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J Biol Chem. 2002 Jan 18;277(3):1828-36. Epub 2001 Nov 6.

Green tea polyphenol stimulates a Ras, MEKK1, MEK3, and p38 cascade to increase activator protein 1 factor-dependent involucrin gene expression in normal human keratinocytes.

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Department of Physiology, Case Western Reserve University School of Medicine, Cleveland, Ohio 44106-4970, USA.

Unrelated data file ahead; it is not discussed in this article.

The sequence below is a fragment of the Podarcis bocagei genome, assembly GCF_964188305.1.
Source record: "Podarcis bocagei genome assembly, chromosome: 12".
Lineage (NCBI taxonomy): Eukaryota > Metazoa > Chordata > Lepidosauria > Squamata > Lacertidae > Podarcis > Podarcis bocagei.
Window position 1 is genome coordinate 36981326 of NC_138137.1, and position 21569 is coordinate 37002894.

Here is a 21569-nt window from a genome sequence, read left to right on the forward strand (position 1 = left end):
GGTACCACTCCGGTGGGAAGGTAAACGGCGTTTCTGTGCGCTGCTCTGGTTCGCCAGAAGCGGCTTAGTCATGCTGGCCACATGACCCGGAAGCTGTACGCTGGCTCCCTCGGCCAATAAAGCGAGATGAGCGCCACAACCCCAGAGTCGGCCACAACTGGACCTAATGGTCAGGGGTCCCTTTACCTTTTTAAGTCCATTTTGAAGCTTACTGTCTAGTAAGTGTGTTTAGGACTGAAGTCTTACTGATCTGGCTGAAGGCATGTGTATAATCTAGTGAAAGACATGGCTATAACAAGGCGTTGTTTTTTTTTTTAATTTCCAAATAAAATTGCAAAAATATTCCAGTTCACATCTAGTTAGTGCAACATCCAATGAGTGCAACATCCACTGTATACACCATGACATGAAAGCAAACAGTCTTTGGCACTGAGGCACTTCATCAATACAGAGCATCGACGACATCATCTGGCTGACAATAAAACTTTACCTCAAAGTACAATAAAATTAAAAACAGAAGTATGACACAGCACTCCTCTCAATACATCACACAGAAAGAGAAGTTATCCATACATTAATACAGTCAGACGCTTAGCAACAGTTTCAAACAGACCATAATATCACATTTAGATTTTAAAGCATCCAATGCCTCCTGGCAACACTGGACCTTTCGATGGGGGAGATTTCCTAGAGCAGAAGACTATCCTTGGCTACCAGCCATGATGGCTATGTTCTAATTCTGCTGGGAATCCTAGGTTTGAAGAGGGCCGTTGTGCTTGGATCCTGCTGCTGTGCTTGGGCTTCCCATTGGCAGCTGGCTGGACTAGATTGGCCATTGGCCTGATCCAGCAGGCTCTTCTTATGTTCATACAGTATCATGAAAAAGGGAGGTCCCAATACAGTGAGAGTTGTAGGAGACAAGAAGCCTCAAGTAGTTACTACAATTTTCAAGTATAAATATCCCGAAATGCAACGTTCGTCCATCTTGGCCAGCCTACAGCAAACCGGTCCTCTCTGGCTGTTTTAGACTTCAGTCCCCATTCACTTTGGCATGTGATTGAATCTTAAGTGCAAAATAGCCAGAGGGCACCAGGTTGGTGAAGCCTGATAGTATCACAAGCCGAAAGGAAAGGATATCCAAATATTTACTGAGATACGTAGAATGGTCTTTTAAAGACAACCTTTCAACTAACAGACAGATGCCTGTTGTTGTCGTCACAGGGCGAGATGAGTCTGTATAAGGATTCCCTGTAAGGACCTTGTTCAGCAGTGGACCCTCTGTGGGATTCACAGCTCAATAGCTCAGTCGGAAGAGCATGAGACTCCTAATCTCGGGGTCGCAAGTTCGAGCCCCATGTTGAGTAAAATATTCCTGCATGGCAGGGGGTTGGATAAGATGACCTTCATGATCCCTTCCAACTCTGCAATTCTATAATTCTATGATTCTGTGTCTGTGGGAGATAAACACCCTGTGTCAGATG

(-)-Epigallocatechin-3-gallate (EGCG) is an important bioactive constituent of green tea that efficiently reduces epidermal cancer cell proliferation. This inhibition is associated with a reduction in activator protein 1 (AP1) transcription factor level and activity. However, its effects on AP1 function in normal epidermal cells have not been extensively explored. Our present studies show that EGCG regulates normal keratinocyte function. To understand the mechanism of action, we examined the effects of EGCG on AP1 factor activity, MAPK signal transduction, and expression of the AP1 factor-regulated human involucrin (hINV) gene. EGCG increases hINV promoter activity in a concentration-dependent manner that requires the presence of an intact hINV promoter AP1 factor binding site. This response appears to be physiologic, as endogenous hINV gene expression is also increased. Fra-1, Fra-2, FosB, JunB, JunD, c-Jun, and c-Fos levels are increased by EGCG treatment, as is AP1 factor binding to hINV promoter AP1 site. Gel mobility shift studies show that this complex contains Fra-1 and JunD. Signal transduction analysis indicates that the EGCG response requires Ras, MEKK1, MEK3, and p38 kinases. Kinase assays and inhibitor studies suggest that p38delta is the p38 isoform responsible for the regulation. These changes are also associated with a cessation of cell proliferation and enhanced cornified envelope formation. These studies show that in normal human keratinocytes EGCG markedly increases, via a MAPK signaling mechanism, AP1 factor-associated responses.

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